What's one of the most Googled medical issues? It's dark, and it's green, officials say
A recent study revealed what medical symptoms were the most commonly searched on Google, state by state across the U.S.
People turned to the search engine for a variety of health-related questions and concerns. Although many of the searches were for common symptoms, that was not the case in South Carolina.
The symptom Palmetto State residents Googled about more than anything else was different from the other 49 states. They were concerned with the color of their poop, according to medicarehealthplans.com.
South Carolina residents were Googling "dark green stool" more than any other symptom over the past year, research from the study showed.
Wisconsin was the only other state where the residents asked Google about the meaning behind the color of their feces.
But unlike South Carolina's "dark green stool," people living in Wisconsin wanted the search engine to inform them about "light colored poop," medicarehealthplans.com reported.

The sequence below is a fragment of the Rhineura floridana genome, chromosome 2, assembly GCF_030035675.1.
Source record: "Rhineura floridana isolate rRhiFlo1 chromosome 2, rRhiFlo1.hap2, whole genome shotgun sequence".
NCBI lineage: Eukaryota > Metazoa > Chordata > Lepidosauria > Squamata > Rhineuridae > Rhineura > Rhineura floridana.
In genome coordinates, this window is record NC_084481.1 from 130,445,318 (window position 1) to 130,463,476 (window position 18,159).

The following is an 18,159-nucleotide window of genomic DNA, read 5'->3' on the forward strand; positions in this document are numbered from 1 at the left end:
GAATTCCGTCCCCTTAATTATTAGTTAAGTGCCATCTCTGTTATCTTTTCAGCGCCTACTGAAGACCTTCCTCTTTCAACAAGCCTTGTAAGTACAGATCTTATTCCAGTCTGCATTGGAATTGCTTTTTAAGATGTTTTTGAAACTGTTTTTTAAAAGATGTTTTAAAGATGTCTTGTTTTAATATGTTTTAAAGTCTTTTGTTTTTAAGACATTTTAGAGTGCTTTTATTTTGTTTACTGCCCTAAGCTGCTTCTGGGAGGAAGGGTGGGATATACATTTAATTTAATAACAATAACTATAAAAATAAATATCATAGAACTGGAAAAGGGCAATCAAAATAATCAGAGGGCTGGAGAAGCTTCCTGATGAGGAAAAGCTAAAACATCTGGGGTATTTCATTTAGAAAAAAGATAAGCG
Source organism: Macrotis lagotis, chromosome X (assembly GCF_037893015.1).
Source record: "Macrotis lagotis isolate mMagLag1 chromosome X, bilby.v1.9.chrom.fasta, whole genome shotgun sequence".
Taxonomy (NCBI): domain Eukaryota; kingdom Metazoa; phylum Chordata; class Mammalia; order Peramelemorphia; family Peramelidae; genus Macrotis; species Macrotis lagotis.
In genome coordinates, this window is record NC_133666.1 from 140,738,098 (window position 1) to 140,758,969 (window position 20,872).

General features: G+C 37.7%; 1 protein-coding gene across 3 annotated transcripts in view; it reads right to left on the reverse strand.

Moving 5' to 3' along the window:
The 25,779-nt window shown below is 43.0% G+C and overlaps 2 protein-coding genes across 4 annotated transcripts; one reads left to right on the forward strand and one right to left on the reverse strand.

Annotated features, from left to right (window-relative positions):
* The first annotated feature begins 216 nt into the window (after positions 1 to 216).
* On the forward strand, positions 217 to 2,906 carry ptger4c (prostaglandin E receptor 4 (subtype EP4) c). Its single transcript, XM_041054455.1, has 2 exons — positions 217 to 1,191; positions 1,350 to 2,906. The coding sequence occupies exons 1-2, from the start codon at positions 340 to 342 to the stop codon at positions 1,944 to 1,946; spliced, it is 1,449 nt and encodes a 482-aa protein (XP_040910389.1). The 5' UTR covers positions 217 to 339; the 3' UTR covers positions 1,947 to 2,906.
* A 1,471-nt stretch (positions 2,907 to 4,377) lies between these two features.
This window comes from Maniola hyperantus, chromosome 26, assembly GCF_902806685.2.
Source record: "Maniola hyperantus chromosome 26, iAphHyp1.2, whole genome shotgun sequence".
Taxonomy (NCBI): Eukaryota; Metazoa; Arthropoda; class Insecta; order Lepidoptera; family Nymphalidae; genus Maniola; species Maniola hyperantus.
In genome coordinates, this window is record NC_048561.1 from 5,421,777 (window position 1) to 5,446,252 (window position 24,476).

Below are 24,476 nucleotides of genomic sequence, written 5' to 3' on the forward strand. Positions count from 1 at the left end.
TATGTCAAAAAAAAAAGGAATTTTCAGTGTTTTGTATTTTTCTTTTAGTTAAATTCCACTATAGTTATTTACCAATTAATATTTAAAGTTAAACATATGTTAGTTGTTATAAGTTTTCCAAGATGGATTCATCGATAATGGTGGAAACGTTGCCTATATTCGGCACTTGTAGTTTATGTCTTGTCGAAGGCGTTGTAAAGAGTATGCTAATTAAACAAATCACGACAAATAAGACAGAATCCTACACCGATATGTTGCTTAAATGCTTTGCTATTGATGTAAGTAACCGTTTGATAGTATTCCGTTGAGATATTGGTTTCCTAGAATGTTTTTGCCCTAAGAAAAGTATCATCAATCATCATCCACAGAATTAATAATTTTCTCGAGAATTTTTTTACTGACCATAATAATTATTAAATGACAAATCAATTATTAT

The Palmetto State's neighbors in North Carolina were far less colorful with their most common query. The most common symptom Googled in N.C., and New York, was "loss of sleep," according to the study.
Overall, the study found that the most Googled symptom in the U.S. was stress.
Stress was the top concern in one-fifth of the states. In 2017, the American Psychological Association said the top sources of stress were "money, work, the current political climate, the future of the nation, and violence and crime."
Other common searches included nasal congestion, stuffy nose and sniffles. Some other unique searches saw people looking up sweaty palms (California), pregnancy cravings (Tennessee), night sweats (Maine) and uncircumcised problems (Indiana).
According to medicarehealthplans.com, the study was based on the most frequently searched symptoms of the past year on Google Trends. But it pointed out that the findings "don't mean these are the symptoms most people have in each state."
The people behind the study also remind that Google can't "diagnose the cause of a condition. There's no substitute for seeing a real doctor."
©2018 The State (Columbia, S.C.)
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